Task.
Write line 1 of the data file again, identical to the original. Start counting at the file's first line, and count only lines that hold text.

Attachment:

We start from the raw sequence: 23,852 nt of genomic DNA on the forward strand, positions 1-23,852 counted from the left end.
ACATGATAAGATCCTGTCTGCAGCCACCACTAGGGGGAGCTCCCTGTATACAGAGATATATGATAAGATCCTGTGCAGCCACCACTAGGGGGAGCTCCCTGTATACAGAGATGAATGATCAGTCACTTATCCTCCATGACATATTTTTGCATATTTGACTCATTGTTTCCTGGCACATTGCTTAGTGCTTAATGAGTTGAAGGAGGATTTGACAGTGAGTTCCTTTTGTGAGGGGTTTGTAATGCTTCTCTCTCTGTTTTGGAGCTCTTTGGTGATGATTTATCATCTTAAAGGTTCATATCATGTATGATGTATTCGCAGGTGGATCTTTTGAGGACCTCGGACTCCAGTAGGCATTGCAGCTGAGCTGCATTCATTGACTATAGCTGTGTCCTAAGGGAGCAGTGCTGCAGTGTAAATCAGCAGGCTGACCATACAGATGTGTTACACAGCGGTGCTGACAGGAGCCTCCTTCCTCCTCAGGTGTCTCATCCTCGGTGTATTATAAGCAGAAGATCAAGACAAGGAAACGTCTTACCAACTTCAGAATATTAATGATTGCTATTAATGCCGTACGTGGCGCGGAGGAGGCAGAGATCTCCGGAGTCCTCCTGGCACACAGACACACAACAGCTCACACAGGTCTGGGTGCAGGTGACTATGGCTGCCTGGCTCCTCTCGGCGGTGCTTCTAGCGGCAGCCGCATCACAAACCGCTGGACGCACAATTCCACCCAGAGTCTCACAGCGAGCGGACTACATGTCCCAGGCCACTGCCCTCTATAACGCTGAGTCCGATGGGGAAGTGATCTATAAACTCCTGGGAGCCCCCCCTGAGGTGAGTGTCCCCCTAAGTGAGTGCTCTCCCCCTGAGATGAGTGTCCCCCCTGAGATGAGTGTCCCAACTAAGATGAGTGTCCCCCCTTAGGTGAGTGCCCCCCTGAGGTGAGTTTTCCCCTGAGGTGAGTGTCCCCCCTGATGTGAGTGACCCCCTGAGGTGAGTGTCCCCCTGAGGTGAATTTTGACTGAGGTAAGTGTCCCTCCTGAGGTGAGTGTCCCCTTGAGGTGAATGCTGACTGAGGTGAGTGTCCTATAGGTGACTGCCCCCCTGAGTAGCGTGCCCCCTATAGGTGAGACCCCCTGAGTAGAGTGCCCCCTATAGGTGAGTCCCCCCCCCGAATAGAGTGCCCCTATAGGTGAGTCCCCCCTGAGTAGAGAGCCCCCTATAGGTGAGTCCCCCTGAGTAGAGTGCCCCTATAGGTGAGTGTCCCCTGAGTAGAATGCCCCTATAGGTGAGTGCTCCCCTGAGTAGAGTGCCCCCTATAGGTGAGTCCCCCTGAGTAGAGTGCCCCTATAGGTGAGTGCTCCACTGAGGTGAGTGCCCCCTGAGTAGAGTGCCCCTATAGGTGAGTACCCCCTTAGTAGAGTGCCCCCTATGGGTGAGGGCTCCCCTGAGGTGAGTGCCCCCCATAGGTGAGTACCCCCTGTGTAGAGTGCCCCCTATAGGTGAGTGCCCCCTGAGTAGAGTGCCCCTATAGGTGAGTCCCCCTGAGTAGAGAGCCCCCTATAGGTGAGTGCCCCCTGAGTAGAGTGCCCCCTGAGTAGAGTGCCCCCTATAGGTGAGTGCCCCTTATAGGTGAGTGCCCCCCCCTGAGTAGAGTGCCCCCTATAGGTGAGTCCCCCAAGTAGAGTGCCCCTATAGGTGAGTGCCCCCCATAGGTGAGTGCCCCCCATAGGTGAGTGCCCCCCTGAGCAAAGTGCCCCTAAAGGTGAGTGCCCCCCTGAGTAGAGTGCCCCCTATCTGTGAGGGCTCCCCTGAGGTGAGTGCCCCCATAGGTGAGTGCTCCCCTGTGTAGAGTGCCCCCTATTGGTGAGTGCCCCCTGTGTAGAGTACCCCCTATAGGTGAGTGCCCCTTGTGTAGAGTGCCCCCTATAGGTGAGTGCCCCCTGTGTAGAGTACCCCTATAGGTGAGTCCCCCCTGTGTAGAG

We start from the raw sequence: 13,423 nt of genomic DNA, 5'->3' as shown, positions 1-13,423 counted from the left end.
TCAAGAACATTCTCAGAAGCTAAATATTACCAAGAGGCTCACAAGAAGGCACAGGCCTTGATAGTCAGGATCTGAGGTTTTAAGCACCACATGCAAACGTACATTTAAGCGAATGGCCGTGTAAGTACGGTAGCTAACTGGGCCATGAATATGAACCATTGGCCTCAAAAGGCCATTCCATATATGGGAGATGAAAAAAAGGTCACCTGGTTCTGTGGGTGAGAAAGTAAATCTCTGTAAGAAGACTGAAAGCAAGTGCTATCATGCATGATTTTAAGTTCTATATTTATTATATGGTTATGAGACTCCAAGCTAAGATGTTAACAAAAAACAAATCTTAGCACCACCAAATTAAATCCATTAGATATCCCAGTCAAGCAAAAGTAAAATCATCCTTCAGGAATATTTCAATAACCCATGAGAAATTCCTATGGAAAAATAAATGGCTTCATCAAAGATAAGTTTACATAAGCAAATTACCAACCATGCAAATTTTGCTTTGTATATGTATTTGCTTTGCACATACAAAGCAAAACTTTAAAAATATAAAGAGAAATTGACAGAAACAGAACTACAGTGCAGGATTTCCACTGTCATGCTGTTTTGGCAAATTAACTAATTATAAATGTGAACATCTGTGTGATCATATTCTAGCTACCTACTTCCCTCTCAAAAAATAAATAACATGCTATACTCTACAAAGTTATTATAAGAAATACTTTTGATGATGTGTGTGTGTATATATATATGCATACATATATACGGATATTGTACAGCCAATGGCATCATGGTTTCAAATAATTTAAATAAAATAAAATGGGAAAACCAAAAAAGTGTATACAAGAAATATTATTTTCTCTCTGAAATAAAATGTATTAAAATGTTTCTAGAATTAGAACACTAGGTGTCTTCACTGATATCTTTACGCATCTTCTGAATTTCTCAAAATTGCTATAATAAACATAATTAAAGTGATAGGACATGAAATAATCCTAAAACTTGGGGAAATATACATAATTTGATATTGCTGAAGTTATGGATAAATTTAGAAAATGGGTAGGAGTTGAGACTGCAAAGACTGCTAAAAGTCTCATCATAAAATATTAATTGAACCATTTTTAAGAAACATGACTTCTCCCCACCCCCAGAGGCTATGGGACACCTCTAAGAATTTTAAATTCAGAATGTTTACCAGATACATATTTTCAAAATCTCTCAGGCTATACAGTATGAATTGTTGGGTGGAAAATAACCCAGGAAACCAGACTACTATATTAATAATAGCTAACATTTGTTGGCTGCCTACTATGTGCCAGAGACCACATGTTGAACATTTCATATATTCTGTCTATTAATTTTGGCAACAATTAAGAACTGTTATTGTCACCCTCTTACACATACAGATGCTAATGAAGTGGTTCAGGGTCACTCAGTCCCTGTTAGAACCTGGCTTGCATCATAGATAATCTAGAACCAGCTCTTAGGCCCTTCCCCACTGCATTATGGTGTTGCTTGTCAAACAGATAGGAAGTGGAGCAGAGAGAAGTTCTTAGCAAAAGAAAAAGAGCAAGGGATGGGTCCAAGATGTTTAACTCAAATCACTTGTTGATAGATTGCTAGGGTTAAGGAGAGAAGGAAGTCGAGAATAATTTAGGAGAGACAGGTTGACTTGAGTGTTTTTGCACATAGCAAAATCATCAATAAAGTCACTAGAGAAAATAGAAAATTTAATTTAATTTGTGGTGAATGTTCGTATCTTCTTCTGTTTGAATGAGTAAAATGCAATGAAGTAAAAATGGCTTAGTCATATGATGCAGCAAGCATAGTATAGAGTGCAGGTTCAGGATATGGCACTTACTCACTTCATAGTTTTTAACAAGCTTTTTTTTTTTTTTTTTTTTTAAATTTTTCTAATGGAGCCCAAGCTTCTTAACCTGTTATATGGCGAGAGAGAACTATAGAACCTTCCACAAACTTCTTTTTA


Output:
We start from the raw sequence: 23,852 nt of genomic DNA on the forward strand, positions 1-23,852 counted from the left end.